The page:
Diagnosing Dyslexia

Submitted by SadInAmerica on Mon, 03/24/2008 - 4:04pm.

Half of children who fail key school tests are likely to have dyslexia or other learning difficulties, according to research published today.

It claims that one in five pupils shows signs of dyslexia or conditions such as attention deficit hyperactivity disorder - a vastly higher rate than official figures.

Specialist researchers found that 55 per cent of primary school children failing their SATs - the national curiculum tests - had symptoms of developmental learning problems - most often dyslexia. They claim that the figures, if extrapolated, would mean that two million children could have specific learning difficulties.

This tallies with international rates, but is more than 20 times the 76,000 registered on the Government's official school census.

The research was commissioned by Xtraordinary People, a charity that draws together Britain's leading dyslexia organisations. It was partly funded by the Government, as part of the charity's No To Failure project.

Chris Singleton, an educational psychologist, led the research, which screened 1,300 children aged 7 and 11, at 20 schools in three areas.

He found that 21 per cent showed signs of dyslexia or learning disorders such as dyspraxia (relating to coordination) or dyscalculia (affecting attainment in mathematics). The rate was 26 per cent of children in Year 3 (aged 7) and 18 per cent in Year 7 (aged 11). This indicates that over time the disorders of most of these children have been diagnosed and they have been "lifted out of risk". However, the report said, this indicates that two thirds of those who had shown signs of disorders "remained in educational jeopardy" after Year 7.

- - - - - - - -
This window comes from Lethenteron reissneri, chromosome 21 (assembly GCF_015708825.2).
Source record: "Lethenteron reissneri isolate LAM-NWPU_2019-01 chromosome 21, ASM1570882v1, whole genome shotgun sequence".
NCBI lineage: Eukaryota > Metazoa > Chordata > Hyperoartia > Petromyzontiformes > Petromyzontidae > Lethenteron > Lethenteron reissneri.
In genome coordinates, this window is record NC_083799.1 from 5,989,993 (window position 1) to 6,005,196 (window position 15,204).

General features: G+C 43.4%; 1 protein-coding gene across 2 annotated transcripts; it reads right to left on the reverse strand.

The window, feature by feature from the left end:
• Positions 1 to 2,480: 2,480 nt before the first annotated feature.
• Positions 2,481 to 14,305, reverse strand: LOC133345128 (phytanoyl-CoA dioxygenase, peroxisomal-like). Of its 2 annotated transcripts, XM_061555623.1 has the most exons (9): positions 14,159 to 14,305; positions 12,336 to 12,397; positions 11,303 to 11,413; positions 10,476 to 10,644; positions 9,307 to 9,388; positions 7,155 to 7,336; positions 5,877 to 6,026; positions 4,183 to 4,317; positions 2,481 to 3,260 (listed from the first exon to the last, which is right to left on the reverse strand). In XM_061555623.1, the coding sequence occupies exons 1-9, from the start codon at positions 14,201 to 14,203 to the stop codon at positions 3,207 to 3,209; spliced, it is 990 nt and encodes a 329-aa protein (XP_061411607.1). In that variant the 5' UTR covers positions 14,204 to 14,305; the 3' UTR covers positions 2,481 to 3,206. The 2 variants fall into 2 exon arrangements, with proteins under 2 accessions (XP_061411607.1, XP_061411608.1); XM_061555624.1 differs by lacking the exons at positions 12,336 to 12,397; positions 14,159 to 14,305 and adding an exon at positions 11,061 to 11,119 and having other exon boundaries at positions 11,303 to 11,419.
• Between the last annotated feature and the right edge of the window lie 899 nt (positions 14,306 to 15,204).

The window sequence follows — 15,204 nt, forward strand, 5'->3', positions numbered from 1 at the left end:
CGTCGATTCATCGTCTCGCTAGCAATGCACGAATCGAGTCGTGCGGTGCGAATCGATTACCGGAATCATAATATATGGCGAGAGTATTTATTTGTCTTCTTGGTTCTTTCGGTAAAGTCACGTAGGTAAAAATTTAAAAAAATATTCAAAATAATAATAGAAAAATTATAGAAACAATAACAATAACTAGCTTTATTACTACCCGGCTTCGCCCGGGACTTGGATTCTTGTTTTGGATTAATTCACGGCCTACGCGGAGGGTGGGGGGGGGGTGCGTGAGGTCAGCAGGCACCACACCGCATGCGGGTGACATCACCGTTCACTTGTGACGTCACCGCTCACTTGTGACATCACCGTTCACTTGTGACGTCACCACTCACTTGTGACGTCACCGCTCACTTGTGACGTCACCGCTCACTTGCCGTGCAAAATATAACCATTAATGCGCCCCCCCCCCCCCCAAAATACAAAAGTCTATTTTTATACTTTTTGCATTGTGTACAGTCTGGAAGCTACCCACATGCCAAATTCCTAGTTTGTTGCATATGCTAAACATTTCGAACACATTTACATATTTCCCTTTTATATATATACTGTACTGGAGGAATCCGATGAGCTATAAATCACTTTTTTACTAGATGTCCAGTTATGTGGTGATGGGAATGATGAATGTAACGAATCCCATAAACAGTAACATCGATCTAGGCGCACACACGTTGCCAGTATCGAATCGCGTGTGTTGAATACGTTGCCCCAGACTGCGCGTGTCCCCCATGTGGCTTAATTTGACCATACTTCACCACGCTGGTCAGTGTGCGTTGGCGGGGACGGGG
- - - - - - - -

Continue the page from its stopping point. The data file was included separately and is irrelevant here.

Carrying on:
The results suggested that "unidentified dyslexia and other specific learning difficulties are a major cause of educational failure that could be remedied, but which at present is largely ignored", it said.

Kate Griggs, founder of Xtraordinary People, said: "The link between dyslexia and academic failure has been made shockingly clear in our report. This level of failure is unacceptable and unnecessary - with a correct "˜diagnosis' and support from trained specialists, dyslexic children can flourish."

Ms Griggs said that rather than spending vast sums on pilot schemes and initiatives such as personalised learning, the Government should pay for a dyslexia specialist in every school.

Read all about it

— Dyslexics find it hard to process word sounds and have weaknesses in short-term verbal memory

— Problems are thought to arise from inefficiencies in language-processing areas in the left hemisphere of the brain which, in turn, appear to be linked to genetic factors

— Dyslexia is lifelong, but its effects can be minimised through various approaches

— The condition is not related to intelligence, race or social background

— Dyslexia can occur alongside other specific learning difficulties


The Times - Source: Dyslexia Action - Nicola Woodcock - March 14, 2008 - posted at www.timesonline.co.uk

Tag this page!
Submitted by SadInAmerica on Mon, 03/24/2008 - 4:04pm.